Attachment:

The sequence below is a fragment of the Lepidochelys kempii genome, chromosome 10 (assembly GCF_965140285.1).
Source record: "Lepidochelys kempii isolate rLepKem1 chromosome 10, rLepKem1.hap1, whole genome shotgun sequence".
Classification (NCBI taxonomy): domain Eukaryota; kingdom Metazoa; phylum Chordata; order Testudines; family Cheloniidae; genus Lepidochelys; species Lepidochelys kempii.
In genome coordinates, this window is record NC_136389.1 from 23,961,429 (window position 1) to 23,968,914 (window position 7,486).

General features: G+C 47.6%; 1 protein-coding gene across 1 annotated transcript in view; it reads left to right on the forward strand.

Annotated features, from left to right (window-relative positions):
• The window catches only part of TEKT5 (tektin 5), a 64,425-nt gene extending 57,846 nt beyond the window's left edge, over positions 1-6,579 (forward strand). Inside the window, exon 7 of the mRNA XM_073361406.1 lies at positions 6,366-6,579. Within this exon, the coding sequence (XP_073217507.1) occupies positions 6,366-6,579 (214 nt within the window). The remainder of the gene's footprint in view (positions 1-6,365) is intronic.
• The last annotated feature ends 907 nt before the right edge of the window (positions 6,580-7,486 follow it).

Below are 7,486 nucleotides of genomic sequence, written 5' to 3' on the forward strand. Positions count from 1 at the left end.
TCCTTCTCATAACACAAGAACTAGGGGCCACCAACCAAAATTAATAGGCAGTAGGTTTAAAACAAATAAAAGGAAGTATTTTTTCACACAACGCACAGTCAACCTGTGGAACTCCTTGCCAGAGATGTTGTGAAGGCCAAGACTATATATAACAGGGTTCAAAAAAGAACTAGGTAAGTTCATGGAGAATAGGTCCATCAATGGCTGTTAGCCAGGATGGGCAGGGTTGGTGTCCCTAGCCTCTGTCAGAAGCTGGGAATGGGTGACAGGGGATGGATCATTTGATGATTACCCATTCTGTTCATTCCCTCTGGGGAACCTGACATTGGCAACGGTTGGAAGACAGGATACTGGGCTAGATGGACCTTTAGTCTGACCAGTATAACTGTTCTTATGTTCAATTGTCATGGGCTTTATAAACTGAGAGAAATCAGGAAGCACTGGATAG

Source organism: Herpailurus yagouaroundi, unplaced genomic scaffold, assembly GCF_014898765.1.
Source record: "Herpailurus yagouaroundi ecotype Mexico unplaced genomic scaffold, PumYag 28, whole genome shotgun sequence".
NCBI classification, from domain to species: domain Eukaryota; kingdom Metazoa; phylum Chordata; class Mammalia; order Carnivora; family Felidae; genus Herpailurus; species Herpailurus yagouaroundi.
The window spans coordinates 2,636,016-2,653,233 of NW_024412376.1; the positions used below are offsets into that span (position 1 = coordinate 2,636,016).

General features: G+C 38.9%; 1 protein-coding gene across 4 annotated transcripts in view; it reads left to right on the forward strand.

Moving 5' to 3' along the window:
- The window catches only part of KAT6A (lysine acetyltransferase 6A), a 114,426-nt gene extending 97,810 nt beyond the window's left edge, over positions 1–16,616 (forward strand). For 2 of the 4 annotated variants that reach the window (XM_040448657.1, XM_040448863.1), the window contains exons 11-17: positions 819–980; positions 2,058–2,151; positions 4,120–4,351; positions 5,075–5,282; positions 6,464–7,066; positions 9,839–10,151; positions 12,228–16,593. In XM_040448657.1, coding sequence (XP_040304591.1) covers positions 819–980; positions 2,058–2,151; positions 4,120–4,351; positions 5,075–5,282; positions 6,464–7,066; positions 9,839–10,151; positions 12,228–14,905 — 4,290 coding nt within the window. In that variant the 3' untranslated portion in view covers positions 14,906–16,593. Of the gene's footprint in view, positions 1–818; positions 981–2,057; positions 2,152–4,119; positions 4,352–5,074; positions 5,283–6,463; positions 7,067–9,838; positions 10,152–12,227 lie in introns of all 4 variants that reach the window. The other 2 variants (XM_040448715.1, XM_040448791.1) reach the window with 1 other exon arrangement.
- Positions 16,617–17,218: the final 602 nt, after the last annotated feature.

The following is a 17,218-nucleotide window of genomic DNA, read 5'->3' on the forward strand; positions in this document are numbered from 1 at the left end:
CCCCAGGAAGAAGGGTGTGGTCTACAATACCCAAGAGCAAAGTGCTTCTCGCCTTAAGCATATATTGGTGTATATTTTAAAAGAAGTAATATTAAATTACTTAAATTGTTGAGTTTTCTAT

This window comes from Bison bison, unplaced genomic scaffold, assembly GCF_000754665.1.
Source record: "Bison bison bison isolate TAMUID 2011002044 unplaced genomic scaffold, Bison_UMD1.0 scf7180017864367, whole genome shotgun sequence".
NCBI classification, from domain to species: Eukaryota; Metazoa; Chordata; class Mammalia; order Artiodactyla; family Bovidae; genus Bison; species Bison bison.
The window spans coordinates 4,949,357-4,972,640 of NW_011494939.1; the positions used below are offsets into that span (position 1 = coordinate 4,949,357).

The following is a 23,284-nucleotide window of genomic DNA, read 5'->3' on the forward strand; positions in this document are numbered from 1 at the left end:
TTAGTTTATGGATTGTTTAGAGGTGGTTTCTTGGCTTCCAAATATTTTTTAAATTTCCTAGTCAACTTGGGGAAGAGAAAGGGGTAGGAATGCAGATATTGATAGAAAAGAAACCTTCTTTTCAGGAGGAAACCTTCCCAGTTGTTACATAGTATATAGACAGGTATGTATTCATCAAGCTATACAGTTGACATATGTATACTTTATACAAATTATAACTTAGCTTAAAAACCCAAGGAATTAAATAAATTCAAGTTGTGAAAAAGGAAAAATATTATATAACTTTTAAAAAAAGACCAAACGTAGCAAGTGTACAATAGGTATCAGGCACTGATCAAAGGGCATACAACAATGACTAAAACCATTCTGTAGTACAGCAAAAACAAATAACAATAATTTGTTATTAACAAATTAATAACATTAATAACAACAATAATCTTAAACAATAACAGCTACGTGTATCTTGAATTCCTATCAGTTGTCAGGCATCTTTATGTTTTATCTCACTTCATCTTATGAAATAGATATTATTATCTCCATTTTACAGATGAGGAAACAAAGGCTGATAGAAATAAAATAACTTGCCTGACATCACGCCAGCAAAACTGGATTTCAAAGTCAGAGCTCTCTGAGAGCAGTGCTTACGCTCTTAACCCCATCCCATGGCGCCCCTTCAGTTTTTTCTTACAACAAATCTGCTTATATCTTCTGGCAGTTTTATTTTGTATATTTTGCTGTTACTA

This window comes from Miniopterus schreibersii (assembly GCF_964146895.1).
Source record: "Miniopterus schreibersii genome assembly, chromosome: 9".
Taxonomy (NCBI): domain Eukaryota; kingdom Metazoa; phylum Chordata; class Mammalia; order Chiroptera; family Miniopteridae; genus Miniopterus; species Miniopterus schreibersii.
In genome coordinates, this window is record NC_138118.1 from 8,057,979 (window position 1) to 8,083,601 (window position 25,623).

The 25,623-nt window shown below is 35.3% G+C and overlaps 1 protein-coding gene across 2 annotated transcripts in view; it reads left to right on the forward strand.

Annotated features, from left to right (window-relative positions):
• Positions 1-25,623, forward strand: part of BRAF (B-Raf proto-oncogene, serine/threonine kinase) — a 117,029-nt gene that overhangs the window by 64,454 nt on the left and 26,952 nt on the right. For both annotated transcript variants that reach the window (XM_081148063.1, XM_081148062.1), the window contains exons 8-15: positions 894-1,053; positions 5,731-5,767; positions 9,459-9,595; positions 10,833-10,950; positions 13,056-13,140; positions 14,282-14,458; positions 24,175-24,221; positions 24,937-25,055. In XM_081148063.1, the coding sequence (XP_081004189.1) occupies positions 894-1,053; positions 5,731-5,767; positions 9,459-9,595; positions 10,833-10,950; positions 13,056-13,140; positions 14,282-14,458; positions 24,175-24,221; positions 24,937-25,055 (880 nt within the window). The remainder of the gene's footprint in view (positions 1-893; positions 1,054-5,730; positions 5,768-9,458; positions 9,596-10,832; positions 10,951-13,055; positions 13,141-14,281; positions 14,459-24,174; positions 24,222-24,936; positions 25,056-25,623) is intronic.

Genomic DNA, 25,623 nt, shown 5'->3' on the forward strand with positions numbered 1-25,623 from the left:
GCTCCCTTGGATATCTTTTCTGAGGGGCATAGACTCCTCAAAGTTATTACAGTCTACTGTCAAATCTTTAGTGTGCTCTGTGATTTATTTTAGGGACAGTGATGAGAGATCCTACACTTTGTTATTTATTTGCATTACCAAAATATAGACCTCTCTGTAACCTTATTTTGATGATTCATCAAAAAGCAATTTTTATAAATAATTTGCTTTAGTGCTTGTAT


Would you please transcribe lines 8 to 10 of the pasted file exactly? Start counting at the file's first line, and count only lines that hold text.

• The last annotated feature ends 907 nt before the right edge of the window (positions 6,580-7,486 follow it).

Below are 7,486 nucleotides of genomic sequence, written 5' to 3' on the forward strand. Positions count from 1 at the left end.
TCCTTCTCATAACACAAGAACTAGGGGCCACCAACCAAAATTAATAGGCAGTAGGTTTAAAACAAATAAAAGGAAGTATTTTTTCACACAACGCACAGTCAACCTGTGGAACTCCTTGCCAGAGATGTTGTGAAGGCCAAGACTATATATAACAGGGTTCAAAAAAGAACTAGGTAAGTTCATGGAGAATAGGTCCATCAATGGCTGTTAGCCAGGATGGGCAGGGTTGGTGTCCCTAGCCTCTGTCAGAAGCTGGGAATGGGTGACAGGGGATGGATCATTTGATGATTACCCATTCTGTTCATTCCCTCTGGGGAACCTGACATTGGCAACGGTTGGAAGACAGGATACTGGGCTAGATGGACCTTTAGTCTGACCAGTATAACTGTTCTTATGTTCAATTGTCATGGGCTTTATAAACTGAGAGAAATCAGGAAGCACTGGATAG